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Bilge Ebiri

For a filmmaker of such particular aesthetic sensibilities, Nuri Bilge Ceylan has been compared to a surprising range of directors over the years. His first two films, The Small Town (1997) and Clouds of May (1999), reminded some of Abbas Kiarostami with their interlocked, naturalistic narratives. His breakout film Distant (2003), an evocatively deadpan look at terse, lovelorn characters, provoked comparisons to Tsai Ming-liang, with an occasional nod to Jim Jarmusch. But those who had Ceylan pegged as a Middle-Eastern practitioner of fashionably static 21st century ennui may well have been puzzled by Climates (2006), a surprisingly direct, occasionally even violent look at the dissolution of a marriage, with the lead roles played with discomfiting intimacy by the filmmaker and his wife Ebru. True, Ceylan’s trademark austerity was still there, but whereas the previous films had resisted the impulse to dramatize (Ceylan actually cut a murder subplot—that’s right, a murder subplot—from Distant), Climates contained a certain earnestness and a willingness to confront its characters’ neuroses head-on. Suddenly, the filmmaker was being compared to Ingmar Bergman.

And now comes Three Monkeys, a film that opens with a nighttime scene of a man falling asleep behind the wheel of his car, running over a pedestrian, then hiding, breathless, as another couple discovers the body. All of it immediately followed by a loud crack of thunder and a heavy rainfall. As Dorothy might say, I don’t think we’re in Distant anymore.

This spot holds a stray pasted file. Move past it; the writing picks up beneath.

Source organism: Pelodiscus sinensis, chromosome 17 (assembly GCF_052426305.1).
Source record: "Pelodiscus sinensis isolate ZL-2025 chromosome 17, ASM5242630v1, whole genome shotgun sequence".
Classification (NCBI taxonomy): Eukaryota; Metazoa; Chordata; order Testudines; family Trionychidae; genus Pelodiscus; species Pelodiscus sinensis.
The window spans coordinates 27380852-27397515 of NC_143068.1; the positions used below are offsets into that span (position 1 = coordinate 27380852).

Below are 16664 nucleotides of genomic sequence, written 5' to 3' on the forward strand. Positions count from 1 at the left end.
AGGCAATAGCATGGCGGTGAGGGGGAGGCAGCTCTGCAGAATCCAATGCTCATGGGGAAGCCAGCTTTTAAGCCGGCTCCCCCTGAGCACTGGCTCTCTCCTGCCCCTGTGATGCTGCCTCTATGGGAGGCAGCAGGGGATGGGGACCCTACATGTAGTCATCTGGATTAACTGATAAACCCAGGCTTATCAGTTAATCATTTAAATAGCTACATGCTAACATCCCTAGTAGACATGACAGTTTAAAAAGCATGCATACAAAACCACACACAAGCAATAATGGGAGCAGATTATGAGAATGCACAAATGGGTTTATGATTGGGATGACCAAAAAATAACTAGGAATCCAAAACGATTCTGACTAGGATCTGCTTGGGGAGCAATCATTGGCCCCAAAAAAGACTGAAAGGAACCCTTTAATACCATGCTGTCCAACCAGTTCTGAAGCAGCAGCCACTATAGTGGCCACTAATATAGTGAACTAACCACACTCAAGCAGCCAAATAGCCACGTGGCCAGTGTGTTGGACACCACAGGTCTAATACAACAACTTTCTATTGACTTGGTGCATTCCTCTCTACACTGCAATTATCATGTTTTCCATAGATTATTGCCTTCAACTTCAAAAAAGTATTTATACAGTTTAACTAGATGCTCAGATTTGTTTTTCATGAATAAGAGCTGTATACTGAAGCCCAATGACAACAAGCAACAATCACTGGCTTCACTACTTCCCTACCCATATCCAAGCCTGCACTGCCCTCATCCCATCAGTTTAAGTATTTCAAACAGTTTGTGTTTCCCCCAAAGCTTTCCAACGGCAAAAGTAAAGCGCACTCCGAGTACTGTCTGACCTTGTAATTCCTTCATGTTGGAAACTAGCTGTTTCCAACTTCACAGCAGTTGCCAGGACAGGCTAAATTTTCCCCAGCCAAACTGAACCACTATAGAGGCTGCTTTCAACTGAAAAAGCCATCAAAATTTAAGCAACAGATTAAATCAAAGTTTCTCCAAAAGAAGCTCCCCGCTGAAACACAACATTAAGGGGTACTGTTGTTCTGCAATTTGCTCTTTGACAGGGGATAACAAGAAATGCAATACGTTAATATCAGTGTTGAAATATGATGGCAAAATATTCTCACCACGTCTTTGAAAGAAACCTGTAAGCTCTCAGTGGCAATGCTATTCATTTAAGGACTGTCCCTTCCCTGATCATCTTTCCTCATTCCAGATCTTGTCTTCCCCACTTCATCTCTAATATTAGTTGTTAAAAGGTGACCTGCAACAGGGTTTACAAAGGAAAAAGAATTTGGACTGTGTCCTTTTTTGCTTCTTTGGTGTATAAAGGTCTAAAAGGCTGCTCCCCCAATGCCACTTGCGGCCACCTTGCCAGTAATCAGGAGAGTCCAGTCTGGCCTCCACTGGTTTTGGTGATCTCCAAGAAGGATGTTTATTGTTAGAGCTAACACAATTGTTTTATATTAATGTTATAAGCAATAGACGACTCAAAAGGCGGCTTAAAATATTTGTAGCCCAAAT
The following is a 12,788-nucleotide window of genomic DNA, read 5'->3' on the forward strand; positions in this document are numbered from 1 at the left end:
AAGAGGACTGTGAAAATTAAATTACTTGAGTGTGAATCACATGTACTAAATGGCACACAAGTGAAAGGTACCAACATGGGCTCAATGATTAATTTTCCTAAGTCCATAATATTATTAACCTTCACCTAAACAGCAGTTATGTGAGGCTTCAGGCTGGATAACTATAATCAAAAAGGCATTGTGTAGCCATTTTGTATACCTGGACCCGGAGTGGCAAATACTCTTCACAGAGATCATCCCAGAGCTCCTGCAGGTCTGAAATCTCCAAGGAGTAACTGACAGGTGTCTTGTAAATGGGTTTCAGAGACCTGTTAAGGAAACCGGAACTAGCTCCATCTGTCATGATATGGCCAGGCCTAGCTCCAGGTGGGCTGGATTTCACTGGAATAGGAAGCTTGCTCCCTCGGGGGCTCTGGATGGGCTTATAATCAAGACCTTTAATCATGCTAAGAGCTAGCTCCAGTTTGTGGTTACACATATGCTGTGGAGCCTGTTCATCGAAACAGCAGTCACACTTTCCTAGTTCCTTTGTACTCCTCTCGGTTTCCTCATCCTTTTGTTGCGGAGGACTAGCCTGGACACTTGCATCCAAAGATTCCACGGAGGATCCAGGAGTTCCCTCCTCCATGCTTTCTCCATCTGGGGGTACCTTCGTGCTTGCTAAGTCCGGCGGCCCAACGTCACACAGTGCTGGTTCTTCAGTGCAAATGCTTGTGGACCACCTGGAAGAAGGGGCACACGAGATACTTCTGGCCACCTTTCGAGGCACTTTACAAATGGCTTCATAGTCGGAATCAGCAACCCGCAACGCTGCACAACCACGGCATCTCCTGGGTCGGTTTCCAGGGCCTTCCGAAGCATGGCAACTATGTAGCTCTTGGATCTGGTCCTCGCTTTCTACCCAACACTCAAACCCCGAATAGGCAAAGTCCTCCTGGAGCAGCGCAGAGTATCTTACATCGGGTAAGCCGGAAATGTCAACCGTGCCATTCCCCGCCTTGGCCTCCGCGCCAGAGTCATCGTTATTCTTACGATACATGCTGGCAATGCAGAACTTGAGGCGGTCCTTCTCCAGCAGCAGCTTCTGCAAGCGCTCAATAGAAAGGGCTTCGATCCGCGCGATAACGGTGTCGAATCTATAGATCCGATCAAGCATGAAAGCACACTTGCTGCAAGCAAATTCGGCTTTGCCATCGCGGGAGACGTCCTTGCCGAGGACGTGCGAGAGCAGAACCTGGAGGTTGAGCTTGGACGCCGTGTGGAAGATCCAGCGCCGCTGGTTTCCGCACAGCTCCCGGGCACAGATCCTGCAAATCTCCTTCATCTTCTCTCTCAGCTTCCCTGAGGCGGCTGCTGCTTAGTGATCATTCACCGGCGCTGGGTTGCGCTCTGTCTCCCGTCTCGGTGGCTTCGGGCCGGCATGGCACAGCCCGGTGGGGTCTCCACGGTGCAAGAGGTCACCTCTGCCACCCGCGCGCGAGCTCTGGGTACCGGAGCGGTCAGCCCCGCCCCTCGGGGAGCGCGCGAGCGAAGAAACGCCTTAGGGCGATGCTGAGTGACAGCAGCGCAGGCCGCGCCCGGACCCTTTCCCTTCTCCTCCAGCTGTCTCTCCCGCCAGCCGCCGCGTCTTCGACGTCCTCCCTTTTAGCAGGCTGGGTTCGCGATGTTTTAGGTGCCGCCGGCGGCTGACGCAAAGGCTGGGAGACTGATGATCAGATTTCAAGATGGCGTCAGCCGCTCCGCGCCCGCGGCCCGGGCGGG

That car accident sets off a series of other potentially melodramatic events. The man behind the wheel, Servet (Ercan Kesal), it turns out, is a wealthy local politician currently running for office. He’s already got some legal problems, so he enlists his driver Eyup (Yavuz Bingol) to take the fall and go to prison in his stead, in exchange for a large sum of money to be doled out in installments to his wife Hacer (Hatice Aslan) and his son Ismail (Rifat Sungar). Once Eyup is gone, mother and son decide to take an advance on the money to buy a new car—but when Hacer goes to see Servet to arrange for the payment, sparks fly between the two. Ismail soon becomes aware of their adultery, however, resulting in a rift between mother and son. Things go downhill from there.

With its political overtones, its class delineations, and its family psychodrama, Three Monkeys is Ceylan’s riskiest film to date: risky because it doesn’t hide behind understated character dynamics. It’s a film that’s full of outsize emotions—love, hate, and fear—that were kept under tight control in Ceylan’s previous films. Sam Fuller would be proud. And yet, it would be silly to dismiss the film as a complete departure. For even as it tells a conventionally dramatic tale, it continues to display Ceylan’s remarkable tonal discipline and his increasingly sophisticated use of the frame.